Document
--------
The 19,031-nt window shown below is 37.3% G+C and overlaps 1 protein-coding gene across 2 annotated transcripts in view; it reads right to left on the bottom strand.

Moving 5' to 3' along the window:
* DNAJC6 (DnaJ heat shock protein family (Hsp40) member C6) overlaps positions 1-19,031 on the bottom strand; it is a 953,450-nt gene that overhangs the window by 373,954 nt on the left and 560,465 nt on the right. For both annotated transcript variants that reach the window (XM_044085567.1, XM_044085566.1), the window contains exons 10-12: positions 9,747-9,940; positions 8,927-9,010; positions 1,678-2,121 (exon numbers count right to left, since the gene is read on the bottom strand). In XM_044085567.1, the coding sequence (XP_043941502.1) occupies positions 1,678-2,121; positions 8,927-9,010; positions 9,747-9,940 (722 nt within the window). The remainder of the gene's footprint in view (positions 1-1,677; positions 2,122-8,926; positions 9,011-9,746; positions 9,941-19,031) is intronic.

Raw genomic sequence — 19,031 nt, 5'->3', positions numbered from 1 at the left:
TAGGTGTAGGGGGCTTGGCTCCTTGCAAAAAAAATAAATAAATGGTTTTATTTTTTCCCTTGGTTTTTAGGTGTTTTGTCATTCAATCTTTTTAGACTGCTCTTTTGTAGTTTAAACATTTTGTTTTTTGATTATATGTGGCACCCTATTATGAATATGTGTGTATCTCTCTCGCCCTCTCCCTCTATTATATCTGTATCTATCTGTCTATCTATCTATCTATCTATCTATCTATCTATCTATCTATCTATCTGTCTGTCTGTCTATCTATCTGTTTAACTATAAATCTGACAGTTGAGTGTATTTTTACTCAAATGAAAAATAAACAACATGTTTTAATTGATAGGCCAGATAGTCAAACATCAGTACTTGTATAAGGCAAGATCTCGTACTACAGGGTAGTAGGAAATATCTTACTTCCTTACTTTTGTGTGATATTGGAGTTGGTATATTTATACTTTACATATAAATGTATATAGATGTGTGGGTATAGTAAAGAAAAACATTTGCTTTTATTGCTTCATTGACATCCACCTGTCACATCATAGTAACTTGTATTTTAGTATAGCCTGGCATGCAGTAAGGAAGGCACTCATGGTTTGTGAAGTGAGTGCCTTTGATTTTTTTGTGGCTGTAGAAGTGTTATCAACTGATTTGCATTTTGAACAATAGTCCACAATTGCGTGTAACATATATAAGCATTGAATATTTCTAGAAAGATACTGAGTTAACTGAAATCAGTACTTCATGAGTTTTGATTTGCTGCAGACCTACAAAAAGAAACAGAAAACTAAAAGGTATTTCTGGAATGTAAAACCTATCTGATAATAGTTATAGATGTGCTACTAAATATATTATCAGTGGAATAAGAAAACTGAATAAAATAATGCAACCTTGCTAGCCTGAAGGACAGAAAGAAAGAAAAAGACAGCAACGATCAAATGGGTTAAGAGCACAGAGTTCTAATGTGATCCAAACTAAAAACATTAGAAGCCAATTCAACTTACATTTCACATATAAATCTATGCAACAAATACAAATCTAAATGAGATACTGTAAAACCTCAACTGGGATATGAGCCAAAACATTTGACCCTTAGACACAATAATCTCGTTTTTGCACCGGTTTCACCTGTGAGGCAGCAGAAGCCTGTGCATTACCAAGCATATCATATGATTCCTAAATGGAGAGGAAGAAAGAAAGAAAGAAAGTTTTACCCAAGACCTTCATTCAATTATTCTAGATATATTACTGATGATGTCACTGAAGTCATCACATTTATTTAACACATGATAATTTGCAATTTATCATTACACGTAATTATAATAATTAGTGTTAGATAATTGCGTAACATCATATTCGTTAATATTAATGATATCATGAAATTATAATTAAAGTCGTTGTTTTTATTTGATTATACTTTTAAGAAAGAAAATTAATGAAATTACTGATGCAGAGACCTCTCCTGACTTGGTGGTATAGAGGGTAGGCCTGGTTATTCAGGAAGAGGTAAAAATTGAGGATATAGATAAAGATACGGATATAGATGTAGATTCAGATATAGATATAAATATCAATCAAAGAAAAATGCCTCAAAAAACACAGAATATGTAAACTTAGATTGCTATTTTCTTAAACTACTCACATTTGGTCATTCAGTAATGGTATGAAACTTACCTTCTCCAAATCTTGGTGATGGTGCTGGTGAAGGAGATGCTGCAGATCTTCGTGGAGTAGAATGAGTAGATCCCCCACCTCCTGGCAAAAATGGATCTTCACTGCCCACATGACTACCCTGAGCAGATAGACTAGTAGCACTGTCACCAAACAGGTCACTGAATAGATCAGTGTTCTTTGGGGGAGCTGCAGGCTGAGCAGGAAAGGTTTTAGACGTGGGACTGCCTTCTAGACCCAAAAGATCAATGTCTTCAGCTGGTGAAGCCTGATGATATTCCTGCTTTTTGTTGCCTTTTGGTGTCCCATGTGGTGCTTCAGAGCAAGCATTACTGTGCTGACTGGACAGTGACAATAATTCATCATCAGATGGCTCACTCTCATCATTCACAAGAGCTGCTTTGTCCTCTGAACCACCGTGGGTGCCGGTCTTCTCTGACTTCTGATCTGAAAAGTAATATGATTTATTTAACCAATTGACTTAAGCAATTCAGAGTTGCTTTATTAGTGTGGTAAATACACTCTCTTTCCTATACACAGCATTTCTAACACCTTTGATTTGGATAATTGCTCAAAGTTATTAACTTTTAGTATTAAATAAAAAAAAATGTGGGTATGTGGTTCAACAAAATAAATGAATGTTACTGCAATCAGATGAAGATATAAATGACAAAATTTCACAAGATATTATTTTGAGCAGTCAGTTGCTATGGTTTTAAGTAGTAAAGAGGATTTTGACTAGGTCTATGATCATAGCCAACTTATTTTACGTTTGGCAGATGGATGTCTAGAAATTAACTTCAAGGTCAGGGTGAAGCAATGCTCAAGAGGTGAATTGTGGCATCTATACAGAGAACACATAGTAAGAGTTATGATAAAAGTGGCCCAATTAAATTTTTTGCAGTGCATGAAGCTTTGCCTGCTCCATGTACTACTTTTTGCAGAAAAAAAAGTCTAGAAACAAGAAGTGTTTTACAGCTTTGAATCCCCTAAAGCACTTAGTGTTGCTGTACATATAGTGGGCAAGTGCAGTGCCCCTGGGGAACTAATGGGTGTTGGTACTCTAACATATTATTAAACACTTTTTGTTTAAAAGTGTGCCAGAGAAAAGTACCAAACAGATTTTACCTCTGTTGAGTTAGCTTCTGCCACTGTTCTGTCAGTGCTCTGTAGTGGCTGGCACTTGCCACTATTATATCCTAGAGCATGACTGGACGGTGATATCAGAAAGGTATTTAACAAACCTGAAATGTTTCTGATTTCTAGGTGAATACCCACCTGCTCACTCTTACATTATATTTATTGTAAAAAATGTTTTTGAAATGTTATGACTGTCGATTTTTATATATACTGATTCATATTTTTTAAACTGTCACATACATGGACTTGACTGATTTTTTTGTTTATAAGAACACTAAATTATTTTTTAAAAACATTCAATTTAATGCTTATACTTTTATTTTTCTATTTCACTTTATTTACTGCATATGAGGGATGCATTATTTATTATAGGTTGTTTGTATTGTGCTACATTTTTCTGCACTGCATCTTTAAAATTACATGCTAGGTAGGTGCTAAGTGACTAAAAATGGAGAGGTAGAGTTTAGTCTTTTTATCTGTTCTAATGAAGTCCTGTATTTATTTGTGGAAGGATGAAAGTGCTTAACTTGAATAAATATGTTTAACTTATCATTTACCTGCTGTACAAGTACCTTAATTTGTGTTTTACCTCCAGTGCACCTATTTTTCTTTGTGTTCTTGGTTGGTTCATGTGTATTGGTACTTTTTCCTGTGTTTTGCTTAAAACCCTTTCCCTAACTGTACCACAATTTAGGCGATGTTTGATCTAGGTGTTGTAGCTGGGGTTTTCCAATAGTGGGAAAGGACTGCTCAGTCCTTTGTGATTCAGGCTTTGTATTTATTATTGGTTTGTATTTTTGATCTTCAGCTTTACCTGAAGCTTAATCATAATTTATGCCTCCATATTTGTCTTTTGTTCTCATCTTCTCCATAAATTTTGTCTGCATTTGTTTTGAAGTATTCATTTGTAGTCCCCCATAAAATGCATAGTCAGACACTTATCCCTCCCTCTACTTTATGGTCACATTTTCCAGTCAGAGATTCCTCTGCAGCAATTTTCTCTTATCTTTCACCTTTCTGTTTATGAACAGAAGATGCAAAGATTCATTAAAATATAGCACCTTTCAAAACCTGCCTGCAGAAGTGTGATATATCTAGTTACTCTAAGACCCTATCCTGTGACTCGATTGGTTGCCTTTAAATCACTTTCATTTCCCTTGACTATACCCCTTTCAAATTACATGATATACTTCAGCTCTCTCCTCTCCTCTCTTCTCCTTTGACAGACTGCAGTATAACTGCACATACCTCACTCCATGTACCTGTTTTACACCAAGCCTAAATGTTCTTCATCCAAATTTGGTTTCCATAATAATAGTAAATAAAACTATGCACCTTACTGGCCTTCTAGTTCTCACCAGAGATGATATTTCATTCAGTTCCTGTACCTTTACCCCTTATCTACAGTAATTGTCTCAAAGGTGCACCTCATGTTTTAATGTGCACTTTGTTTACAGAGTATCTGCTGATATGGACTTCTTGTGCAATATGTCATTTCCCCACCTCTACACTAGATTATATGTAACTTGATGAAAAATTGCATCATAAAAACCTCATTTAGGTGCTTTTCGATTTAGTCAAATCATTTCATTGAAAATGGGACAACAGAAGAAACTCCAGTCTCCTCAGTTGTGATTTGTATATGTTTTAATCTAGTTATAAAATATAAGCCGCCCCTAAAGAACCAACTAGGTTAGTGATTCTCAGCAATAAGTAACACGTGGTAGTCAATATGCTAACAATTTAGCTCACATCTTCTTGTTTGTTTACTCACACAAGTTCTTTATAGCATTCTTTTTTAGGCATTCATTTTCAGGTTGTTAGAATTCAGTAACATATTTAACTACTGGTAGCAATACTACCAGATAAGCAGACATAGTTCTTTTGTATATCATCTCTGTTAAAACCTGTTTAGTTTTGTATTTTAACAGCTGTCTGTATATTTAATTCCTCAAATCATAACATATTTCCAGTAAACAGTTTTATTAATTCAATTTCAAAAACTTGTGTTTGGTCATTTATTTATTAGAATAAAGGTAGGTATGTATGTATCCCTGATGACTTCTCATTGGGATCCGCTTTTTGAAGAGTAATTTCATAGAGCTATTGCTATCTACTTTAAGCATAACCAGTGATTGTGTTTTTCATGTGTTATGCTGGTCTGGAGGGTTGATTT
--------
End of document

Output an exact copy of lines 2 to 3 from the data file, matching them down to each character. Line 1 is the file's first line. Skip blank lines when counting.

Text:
Moving 5' to 3' along the window:
* DNAJC6 (DnaJ heat shock protein family (Hsp40) member C6) overlaps positions 1-19,031 on the bottom strand; it is a 953,450-nt gene that overhangs the window by 373,954 nt on the left and 560,465 nt on the right. For both annotated transcript variants that reach the window (XM_044085567.1, XM_044085566.1), the window contains exons 10-12: positions 9,747-9,940; positions 8,927-9,010; positions 1,678-2,121 (exon numbers count right to left, since the gene is read on the bottom strand). In XM_044085567.1, the coding sequence (XP_043941502.1) occupies positions 1,678-2,121; positions 8,927-9,010; positions 9,747-9,940 (722 nt within the window). The remainder of the gene's footprint in view (positions 1-1,677; positions 2,122-8,926; positions 9,011-9,746; positions 9,941-19,031) is intronic.